This is the term that describes the ability of an audio component to match the changes of amplitude captured on the recording. Often people assume it’s a reference to the speed of change, and in part it is. They also often assume it’s about the big dynamic swings, and indeed it is. But it’s also just as much about the really tiny changes in amplitude, the subtle stuff encoded in the margin between the noise level and the louder, more explicit musical information. We know this pillar is properly present when we play a familiar track on a new component and notice sounds that we have not noticed before; a performer shifting in their chair, the oh-so-gentle tinkle of a triangle, and so on. Composers (most of them anyway) employ the full range of amplitude available from the instruments they are writing for. An audio system should show us this.
It’s blindingly obvious that when we listen to music, along with timing, dynamic expression and dynamic agility we are listening also to the tonality created when instruments are struck, plucked or blown. A single note from a cello, for example middle C at 261.6 Hz, is attended by harmonics, overtones of the primary or fundamental note. The way the fundamental note is, literally, accompanied by its harmonics, is what gives the note the complex tonal character that we hear; making a cello sound like a cello, a piano a piano, and so on. Drums are tuned to particular frequencies and they too emit harmonic overtones, although listening to many audio systems we’d hardly know it. So notes, at least those from acoustic instruments, are not mono-tones. A system with tonal competence will allow us to hear the complexity that lies behind the apparent simplicity, and appreciate better what the composer or performers wanted us to experience.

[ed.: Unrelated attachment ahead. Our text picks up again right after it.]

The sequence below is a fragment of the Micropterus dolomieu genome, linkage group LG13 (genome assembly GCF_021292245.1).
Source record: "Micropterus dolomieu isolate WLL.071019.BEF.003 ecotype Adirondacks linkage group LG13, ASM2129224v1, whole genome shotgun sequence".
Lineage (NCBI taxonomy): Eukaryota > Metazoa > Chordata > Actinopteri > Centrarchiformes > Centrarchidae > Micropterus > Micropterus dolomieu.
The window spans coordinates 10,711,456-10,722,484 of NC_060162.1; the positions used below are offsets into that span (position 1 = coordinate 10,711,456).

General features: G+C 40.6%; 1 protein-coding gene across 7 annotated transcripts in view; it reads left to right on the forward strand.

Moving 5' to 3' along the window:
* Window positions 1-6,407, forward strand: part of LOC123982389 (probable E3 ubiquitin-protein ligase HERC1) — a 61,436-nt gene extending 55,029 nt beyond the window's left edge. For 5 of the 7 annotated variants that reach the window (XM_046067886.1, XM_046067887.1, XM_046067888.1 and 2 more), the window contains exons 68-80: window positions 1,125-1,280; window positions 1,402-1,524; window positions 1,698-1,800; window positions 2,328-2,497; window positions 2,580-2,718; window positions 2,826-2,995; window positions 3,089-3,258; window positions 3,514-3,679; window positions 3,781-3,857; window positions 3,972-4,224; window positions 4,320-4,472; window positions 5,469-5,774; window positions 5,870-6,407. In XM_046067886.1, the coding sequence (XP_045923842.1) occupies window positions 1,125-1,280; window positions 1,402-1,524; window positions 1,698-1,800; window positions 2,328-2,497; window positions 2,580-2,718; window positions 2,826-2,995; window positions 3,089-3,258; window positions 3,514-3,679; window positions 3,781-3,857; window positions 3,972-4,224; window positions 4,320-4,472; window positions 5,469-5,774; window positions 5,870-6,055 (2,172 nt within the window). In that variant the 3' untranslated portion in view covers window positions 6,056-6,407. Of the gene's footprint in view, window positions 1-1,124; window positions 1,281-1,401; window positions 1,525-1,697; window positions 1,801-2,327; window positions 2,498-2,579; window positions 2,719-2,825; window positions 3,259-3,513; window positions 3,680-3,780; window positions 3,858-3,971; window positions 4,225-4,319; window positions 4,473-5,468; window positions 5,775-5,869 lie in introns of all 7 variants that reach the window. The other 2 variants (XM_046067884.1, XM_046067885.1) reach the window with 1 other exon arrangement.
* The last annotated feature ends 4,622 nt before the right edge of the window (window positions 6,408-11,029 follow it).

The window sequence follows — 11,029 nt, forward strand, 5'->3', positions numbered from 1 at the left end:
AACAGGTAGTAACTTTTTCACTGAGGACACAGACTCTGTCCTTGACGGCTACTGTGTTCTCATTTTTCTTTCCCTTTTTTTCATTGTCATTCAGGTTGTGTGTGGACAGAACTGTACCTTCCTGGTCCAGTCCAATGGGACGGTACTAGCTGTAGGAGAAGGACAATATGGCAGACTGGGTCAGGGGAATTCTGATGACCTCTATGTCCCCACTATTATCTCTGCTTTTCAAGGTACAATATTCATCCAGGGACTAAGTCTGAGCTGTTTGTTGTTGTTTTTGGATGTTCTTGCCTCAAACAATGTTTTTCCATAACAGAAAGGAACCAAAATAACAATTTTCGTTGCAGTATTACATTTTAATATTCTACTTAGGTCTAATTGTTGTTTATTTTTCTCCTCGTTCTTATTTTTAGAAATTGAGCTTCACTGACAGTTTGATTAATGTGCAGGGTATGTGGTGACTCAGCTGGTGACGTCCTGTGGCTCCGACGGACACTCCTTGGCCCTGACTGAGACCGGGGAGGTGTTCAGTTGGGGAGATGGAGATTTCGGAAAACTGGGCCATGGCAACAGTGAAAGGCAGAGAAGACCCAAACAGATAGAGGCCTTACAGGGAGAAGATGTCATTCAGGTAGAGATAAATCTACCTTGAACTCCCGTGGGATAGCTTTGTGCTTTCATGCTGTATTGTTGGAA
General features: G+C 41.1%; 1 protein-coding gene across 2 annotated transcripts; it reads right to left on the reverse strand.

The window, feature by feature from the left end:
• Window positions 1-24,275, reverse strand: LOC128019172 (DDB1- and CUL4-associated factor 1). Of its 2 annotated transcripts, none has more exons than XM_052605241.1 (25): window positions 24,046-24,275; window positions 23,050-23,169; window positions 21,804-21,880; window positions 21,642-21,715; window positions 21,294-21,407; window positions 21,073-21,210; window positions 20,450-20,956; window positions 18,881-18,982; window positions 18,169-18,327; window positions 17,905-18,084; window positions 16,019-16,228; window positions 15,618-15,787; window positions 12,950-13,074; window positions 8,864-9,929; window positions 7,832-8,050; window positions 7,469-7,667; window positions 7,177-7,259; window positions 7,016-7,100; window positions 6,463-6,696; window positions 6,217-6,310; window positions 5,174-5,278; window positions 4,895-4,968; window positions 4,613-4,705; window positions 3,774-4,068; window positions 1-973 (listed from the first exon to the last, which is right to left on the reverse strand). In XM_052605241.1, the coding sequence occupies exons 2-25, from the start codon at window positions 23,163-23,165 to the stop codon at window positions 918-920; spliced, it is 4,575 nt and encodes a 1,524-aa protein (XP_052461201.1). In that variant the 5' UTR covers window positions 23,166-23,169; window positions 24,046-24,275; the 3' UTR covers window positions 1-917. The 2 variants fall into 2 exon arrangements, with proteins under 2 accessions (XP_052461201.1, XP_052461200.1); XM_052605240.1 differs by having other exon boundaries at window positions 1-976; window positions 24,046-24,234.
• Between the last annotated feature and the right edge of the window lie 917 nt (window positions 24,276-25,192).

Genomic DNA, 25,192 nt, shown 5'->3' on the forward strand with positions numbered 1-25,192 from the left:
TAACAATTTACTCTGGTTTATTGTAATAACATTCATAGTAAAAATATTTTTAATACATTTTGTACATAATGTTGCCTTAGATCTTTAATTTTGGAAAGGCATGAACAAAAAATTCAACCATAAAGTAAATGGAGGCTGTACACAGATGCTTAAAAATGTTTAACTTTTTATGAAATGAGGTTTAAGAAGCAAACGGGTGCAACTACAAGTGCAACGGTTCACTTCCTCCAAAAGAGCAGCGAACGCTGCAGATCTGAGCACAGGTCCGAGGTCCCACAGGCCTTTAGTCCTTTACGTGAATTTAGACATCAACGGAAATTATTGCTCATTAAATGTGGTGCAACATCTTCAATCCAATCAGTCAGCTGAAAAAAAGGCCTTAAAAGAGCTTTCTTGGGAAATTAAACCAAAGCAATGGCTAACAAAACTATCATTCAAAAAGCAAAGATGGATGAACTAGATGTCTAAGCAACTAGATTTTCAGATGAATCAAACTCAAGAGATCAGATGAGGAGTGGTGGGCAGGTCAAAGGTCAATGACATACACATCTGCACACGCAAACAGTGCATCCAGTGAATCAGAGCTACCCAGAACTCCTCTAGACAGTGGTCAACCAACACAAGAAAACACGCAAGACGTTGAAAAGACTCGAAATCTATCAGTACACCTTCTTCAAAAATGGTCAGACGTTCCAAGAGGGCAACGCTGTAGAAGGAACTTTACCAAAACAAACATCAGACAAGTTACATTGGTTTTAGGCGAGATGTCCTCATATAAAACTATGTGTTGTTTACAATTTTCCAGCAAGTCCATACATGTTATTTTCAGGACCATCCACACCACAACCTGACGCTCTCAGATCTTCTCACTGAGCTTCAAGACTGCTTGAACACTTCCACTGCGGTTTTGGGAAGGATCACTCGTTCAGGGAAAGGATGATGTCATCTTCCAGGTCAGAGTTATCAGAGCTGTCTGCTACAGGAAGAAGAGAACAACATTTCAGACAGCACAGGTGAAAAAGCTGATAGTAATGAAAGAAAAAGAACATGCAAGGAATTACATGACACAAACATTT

One of the conceits of the audio industry is that we need golden ears or training to be able to discern good audio reproduction from bad. Many years ago, a friend of mine was auditioning speakers at a hi-fi dealer’s shop. He did not like the sound produced by the heavily-promoted major brand, and said so. In barely concealed irritation the shop assistant snapped at him “…but how are you listening?”. The question was loaded with contempt. How could he be discerning? He was only a customer, not an audio professional. My friend calmly replied “With my ears.”
Most of us, even if we have not been to a concert or listened to the radio for decades, have a memory of how various instruments sound. If we occasionally top up that memory by attending live musical events, and we have a working pair of ears, then we have all that is required to be a discerning listener and make informed judgements about how an audio system is performing.
One of the traps here is that the live experiences really need to be purely acoustic, rather than of electronic, or amplified acoustic instruments. That’s not to imply criticism, or suggest a hierarchy of artistic value, but simply to observe that music derived from electronic sources is not a reliable reference because it can be manipulated sonically even at the point of performance. In contrast a violin or human voice delivered purely acoustically is what it is; we can bank the memory in confidence and compare it with what our audio system is producing.
So there you have it. Ears, audio memory, dynamic expression, tonal veracity, dynamic agility and timing. We’re good to go.